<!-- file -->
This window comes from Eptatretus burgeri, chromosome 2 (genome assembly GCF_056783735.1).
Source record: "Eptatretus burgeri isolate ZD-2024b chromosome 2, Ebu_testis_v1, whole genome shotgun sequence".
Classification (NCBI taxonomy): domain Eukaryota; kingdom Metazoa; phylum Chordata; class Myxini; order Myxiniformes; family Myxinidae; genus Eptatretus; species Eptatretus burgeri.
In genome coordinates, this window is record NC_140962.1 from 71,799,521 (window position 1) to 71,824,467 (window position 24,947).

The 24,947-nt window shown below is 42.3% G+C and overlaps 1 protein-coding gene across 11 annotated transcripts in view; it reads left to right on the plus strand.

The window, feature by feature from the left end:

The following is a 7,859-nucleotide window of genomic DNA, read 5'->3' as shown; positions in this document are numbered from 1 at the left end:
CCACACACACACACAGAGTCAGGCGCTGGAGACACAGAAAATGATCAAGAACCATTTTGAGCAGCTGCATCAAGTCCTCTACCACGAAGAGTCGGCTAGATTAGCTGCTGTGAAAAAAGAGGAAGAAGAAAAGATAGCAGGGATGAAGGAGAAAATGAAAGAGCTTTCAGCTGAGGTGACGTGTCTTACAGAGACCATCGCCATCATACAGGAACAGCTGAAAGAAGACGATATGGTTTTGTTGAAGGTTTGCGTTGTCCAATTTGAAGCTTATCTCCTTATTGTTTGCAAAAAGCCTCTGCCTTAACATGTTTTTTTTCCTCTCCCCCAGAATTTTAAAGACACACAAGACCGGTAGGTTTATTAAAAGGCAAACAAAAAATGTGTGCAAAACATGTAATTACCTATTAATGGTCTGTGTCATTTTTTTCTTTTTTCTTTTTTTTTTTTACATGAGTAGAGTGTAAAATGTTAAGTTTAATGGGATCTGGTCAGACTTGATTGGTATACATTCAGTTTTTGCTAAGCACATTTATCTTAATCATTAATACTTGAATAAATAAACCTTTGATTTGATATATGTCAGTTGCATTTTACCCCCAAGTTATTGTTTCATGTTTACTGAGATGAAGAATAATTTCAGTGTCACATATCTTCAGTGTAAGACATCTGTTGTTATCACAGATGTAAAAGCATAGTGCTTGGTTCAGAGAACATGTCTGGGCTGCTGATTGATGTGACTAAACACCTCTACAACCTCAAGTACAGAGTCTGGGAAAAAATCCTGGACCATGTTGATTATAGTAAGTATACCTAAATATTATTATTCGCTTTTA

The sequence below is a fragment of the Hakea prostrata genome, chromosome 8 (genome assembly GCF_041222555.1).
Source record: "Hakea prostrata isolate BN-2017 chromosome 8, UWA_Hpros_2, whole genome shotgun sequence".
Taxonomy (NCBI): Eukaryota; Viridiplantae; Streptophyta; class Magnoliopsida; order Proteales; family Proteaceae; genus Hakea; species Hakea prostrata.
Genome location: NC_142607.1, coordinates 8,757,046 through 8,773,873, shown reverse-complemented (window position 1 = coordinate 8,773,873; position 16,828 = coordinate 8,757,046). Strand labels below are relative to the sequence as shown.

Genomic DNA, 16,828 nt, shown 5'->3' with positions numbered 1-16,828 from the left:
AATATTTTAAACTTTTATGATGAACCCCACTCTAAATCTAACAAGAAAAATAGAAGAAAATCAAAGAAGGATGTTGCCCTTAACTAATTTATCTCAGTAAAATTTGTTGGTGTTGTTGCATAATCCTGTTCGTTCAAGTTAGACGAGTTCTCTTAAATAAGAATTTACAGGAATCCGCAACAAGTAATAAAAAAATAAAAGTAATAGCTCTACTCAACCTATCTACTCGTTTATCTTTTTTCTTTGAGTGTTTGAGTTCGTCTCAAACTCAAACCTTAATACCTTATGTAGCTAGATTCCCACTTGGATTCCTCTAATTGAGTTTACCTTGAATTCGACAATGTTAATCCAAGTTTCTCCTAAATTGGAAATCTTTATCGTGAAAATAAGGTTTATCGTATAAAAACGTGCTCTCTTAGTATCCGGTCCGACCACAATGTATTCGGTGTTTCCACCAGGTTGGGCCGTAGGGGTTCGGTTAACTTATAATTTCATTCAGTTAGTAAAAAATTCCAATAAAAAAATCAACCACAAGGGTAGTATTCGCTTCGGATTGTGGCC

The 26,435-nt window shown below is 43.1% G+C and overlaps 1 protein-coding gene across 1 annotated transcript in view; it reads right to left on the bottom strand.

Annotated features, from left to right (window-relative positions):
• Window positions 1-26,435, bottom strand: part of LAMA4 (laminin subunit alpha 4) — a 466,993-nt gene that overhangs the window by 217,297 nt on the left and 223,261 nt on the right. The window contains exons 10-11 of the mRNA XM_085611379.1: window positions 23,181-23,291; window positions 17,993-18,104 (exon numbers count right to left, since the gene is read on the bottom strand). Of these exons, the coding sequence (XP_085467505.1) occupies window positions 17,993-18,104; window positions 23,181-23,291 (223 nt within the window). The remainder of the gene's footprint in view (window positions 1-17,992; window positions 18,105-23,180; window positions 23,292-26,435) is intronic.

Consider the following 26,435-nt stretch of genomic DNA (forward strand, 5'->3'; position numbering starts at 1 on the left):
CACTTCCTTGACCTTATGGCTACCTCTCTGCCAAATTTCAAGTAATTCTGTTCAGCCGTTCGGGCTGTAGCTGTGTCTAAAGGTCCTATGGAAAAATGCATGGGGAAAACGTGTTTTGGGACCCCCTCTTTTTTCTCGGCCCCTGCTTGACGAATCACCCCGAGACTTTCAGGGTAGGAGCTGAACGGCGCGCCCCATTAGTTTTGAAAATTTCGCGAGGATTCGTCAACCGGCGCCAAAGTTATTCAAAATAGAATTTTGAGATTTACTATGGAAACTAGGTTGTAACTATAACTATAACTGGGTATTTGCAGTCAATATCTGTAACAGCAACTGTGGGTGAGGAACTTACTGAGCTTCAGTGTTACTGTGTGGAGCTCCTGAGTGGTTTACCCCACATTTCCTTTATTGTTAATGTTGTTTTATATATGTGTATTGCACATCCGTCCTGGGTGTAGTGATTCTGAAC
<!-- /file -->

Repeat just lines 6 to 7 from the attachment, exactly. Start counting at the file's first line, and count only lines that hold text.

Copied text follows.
The window, feature by feature from the left end:

The following is a 7,859-nucleotide window of genomic DNA, read 5'->3' as shown; positions in this document are numbered from 1 at the left end: